BEIJING (Reuters) - China will increase protection for property rights, including stepping up oversight of the management of state-owned assets, the Xinhua news agency reported on Sunday, citing guidelines issued by the State Council, China’s cabinet.
New rules and policies are designed to “increase people’s confidence in the safety of assets, improve social trust, create positive expectations, and promote the drive for innovation among all economic actors”, Xinhua said.
It said that the State Council guidelines were the first on property protection issued by the central government in China, where lax enforcement of property laws and unclear land ownership regulations have been a problem for decades.
The guidelines call for equal treatment under the law for all property holders, and for fair and clear laws when land or homes are requisitioned.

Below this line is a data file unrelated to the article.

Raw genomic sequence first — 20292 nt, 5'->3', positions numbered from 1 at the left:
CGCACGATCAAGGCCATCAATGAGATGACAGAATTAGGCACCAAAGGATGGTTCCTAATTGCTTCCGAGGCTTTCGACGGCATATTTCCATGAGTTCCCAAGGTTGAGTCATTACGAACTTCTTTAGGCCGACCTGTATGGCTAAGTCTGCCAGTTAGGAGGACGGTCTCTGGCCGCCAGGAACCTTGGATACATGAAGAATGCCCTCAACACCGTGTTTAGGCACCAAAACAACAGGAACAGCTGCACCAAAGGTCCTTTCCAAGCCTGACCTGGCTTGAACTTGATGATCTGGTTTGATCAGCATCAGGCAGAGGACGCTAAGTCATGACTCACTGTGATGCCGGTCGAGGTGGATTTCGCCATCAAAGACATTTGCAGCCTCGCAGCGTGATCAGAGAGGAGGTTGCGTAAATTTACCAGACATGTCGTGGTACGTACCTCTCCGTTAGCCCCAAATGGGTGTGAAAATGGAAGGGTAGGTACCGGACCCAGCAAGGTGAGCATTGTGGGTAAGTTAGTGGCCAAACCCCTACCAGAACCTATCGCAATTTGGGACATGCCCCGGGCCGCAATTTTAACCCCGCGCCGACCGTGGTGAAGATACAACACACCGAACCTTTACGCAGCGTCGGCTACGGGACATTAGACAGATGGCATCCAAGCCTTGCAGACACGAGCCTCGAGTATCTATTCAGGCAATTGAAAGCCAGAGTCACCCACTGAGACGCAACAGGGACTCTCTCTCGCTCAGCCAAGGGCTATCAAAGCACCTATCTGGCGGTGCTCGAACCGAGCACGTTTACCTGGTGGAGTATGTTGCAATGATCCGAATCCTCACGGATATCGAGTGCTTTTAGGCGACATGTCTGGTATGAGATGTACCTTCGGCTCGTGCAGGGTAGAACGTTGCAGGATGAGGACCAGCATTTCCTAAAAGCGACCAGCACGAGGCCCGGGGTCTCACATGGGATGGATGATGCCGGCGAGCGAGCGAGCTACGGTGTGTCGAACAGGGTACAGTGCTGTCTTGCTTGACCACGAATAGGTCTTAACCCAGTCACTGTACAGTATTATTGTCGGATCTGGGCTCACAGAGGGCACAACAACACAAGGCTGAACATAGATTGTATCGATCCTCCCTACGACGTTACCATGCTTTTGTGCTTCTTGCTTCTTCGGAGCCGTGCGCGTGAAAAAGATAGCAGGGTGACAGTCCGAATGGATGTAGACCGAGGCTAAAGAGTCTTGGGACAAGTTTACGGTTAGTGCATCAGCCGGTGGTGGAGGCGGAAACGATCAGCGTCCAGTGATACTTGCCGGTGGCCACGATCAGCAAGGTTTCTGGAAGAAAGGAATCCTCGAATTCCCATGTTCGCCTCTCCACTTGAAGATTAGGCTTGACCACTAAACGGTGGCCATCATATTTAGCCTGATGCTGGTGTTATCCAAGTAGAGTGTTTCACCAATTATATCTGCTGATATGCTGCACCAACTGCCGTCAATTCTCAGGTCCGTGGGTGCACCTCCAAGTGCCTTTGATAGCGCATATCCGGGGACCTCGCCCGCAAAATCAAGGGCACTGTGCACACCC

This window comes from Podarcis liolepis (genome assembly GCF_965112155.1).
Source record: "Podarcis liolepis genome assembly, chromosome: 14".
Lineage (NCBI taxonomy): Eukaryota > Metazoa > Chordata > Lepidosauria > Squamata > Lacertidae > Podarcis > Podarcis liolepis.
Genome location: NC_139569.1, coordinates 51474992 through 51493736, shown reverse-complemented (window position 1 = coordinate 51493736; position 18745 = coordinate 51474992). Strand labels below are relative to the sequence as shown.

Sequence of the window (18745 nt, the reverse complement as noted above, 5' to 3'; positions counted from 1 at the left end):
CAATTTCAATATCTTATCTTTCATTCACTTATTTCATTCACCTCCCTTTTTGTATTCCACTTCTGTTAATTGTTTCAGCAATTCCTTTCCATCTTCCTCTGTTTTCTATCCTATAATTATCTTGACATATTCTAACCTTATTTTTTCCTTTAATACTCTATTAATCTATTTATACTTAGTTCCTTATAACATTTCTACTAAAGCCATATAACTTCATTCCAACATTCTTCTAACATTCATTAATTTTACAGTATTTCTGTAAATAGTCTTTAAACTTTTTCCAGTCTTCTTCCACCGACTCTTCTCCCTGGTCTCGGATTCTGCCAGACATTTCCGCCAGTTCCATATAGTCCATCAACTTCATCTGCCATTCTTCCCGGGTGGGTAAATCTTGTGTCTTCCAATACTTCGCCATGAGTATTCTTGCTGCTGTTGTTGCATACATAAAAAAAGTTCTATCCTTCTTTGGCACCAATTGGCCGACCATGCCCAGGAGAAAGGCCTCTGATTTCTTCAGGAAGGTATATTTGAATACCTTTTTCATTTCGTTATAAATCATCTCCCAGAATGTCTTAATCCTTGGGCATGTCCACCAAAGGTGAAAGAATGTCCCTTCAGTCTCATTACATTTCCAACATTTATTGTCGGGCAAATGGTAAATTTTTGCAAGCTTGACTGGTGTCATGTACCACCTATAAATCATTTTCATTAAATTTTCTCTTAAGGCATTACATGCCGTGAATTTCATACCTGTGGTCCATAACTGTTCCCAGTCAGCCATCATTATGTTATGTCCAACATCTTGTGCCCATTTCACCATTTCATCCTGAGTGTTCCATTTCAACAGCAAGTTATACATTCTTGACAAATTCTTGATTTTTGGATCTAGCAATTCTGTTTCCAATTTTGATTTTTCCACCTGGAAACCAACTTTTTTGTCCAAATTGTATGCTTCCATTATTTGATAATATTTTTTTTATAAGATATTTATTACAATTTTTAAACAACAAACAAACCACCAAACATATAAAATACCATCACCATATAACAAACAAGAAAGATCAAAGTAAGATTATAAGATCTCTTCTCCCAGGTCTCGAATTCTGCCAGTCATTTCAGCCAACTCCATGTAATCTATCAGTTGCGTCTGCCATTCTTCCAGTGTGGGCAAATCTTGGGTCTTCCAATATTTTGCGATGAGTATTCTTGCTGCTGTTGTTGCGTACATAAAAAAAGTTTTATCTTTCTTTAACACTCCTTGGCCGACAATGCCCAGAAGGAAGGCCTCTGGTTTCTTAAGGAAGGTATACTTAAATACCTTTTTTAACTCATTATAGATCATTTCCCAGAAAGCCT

Limits on compensation for violating intellectual copyright laws should be increased, including allowing for punitive damages, the guidelines said.
Research should be conducted into a system to extend rights to residential property when the initial period granted expires, in order to foster expectations that property rights will be respected long term, according to the guidelines.
Most homes purchased in China only include rights to the use of the property for a certain number of years, and questions about future home ownership have started to crop up as some contracts near their expiration date.
The new guidelines, the details of which are left up to respective government departments, say state firms that implement mixed ownership should grant employees shares, subject to conditions at the company, with equal shareholder rights to large shareholders.
Reporting by Elias Glenn and Shen Yan; Editing by Andrew Bolton